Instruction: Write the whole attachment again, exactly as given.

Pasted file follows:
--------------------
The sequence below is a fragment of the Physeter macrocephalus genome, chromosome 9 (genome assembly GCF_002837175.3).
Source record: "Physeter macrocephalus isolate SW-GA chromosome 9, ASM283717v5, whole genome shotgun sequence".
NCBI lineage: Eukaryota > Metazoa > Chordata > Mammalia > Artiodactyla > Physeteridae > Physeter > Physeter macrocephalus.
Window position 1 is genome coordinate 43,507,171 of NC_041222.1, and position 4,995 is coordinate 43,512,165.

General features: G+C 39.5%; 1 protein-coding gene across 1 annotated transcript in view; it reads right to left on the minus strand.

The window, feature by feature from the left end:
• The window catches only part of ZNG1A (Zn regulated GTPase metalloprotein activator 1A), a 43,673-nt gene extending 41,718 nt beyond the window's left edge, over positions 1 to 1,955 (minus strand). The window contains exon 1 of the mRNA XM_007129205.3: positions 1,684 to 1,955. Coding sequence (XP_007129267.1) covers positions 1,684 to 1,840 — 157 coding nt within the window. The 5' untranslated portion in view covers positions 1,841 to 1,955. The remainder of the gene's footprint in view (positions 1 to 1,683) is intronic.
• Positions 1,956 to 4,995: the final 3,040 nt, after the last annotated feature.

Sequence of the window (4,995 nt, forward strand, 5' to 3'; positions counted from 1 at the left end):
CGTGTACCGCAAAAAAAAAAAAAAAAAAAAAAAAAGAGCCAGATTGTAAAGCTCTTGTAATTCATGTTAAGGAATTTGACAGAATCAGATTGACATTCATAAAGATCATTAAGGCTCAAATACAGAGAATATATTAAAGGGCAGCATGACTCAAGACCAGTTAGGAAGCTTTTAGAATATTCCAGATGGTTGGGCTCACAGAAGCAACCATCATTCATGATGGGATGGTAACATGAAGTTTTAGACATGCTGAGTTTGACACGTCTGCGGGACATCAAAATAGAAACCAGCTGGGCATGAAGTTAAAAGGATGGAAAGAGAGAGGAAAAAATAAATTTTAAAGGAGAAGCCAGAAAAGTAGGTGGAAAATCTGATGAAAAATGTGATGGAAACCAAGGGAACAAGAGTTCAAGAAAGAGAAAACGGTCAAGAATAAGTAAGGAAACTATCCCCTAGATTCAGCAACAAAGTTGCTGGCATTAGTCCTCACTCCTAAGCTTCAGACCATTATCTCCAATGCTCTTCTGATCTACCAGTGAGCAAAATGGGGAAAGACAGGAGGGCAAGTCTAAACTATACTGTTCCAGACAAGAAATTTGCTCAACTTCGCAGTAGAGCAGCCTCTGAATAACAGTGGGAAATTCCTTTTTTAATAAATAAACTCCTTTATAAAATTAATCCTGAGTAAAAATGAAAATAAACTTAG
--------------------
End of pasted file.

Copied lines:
The sequence below is a fragment of the Physeter macrocephalus genome, chromosome 9 (genome assembly GCF_002837175.3).
Source record: "Physeter macrocephalus isolate SW-GA chromosome 9, ASM283717v5, whole genome shotgun sequence".
NCBI lineage: Eukaryota > Metazoa > Chordata > Mammalia > Artiodactyla > Physeteridae > Physeter > Physeter macrocephalus.
Window position 1 is genome coordinate 43,507,171 of NC_041222.1, and position 4,995 is coordinate 43,512,165.

General features: G+C 39.5%; 1 protein-coding gene across 1 annotated transcript in view; it reads right to left on the minus strand.

The window, feature by feature from the left end:
• The window catches only part of ZNG1A (Zn regulated GTPase metalloprotein activator 1A), a 43,673-nt gene extending 41,718 nt beyond the window's left edge, over positions 1 to 1,955 (minus strand). The window contains exon 1 of the mRNA XM_007129205.3: positions 1,684 to 1,955. Coding sequence (XP_007129267.1) covers positions 1,684 to 1,840 — 157 coding nt within the window. The 5' untranslated portion in view covers positions 1,841 to 1,955. The remainder of the gene's footprint in view (positions 1 to 1,683) is intronic.
• Positions 1,956 to 4,995: the final 3,040 nt, after the last annotated feature.

Sequence of the window (4,995 nt, forward strand, 5' to 3'; positions counted from 1 at the left end):
CGTGTACCGCAAAAAAAAAAAAAAAAAAAAAAAAAGAGCCAGATTGTAAAGCTCTTGTAATTCATGTTAAGGAATTTGACAGAATCAGATTGACATTCATAAAGATCATTAAGGCTCAAATACAGAGAATATATTAAAGGGCAGCATGACTCAAGACCAGTTAGGAAGCTTTTAGAATATTCCAGATGGTTGGGCTCACAGAAGCAACCATCATTCATGATGGGATGGTAACATGAAGTTTTAGACATGCTGAGTTTGACACGTCTGCGGGACATCAAAATAGAAACCAGCTGGGCATGAAGTTAAAAGGATGGAAAGAGAGAGGAAAAAATAAATTTTAAAGGAGAAGCCAGAAAAGTAGGTGGAAAATCTGATGAAAAATGTGATGGAAACCAAGGGAACAAGAGTTCAAGAAAGAGAAAACGGTCAAGAATAAGTAAGGAAACTATCCCCTAGATTCAGCAACAAAGTTGCTGGCATTAGTCCTCACTCCTAAGCTTCAGACCATTATCTCCAATGCTCTTCTGATCTACCAGTGAGCAAAATGGGGAAAGACAGGAGGGCAAGTCTAAACTATACTGTTCCAGACAAGAAATTTGCTCAACTTCGCAGTAGAGCAGCCTCTGAATAACAGTGGGAAATTCCTTTTTTAATAAATAAACTCCTTTATAAAATTAATCCTGAGTAAAAATGAAAATAAACTTAG